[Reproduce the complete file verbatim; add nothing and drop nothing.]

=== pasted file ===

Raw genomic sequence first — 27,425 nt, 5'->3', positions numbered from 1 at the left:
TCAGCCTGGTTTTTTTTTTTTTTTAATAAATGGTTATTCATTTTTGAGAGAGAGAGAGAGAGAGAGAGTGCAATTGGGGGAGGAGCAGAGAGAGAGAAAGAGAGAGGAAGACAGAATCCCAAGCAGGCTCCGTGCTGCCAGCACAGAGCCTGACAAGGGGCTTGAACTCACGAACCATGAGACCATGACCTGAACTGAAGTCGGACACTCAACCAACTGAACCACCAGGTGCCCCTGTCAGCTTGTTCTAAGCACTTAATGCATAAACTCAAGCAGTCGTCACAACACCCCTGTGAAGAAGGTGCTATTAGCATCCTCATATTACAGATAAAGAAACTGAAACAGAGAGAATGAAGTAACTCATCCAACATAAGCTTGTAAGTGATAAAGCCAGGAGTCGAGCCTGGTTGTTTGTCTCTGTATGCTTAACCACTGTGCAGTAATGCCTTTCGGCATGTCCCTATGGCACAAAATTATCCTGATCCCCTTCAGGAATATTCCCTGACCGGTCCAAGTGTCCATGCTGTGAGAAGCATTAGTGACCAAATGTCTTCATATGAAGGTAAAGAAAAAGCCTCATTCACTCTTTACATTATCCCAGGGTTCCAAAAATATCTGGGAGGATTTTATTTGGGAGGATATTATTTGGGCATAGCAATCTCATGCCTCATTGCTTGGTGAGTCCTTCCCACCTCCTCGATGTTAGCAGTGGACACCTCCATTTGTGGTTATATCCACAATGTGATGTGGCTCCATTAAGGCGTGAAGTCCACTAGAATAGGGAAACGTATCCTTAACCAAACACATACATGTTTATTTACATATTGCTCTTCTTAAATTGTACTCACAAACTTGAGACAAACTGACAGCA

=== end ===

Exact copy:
Raw genomic sequence first — 27,425 nt, 5'->3', positions numbered from 1 at the left:
TCAGCCTGGTTTTTTTTTTTTTTTAATAAATGGTTATTCATTTTTGAGAGAGAGAGAGAGAGAGAGAGTGCAATTGGGGGAGGAGCAGAGAGAGAGAAAGAGAGAGGAAGACAGAATCCCAAGCAGGCTCCGTGCTGCCAGCACAGAGCCTGACAAGGGGCTTGAACTCACGAACCATGAGACCATGACCTGAACTGAAGTCGGACACTCAACCAACTGAACCACCAGGTGCCCCTGTCAGCTTGTTCTAAGCACTTAATGCATAAACTCAAGCAGTCGTCACAACACCCCTGTGAAGAAGGTGCTATTAGCATCCTCATATTACAGATAAAGAAACTGAAACAGAGAGAATGAAGTAACTCATCCAACATAAGCTTGTAAGTGATAAAGCCAGGAGTCGAGCCTGGTTGTTTGTCTCTGTATGCTTAACCACTGTGCAGTAATGCCTTTCGGCATGTCCCTATGGCACAAAATTATCCTGATCCCCTTCAGGAATATTCCCTGACCGGTCCAAGTGTCCATGCTGTGAGAAGCATTAGTGACCAAATGTCTTCATATGAAGGTAAAGAAAAAGCCTCATTCACTCTTTACATTATCCCAGGGTTCCAAAAATATCTGGGAGGATTTTATTTGGGAGGATATTATTTGGGCATAGCAATCTCATGCCTCATTGCTTGGTGAGTCCTTCCCACCTCCTCGATGTTAGCAGTGGACACCTCCATTTGTGGTTATATCCACAATGTGATGTGGCTCCATTAAGGCGTGAAGTCCACTAGAATAGGGAAACGTATCCTTAACCAAACACATACATGTTTATTTACATATTGCTCTTCTTAAATTGTACTCACAAACTTGAGACAAACTGACAGCA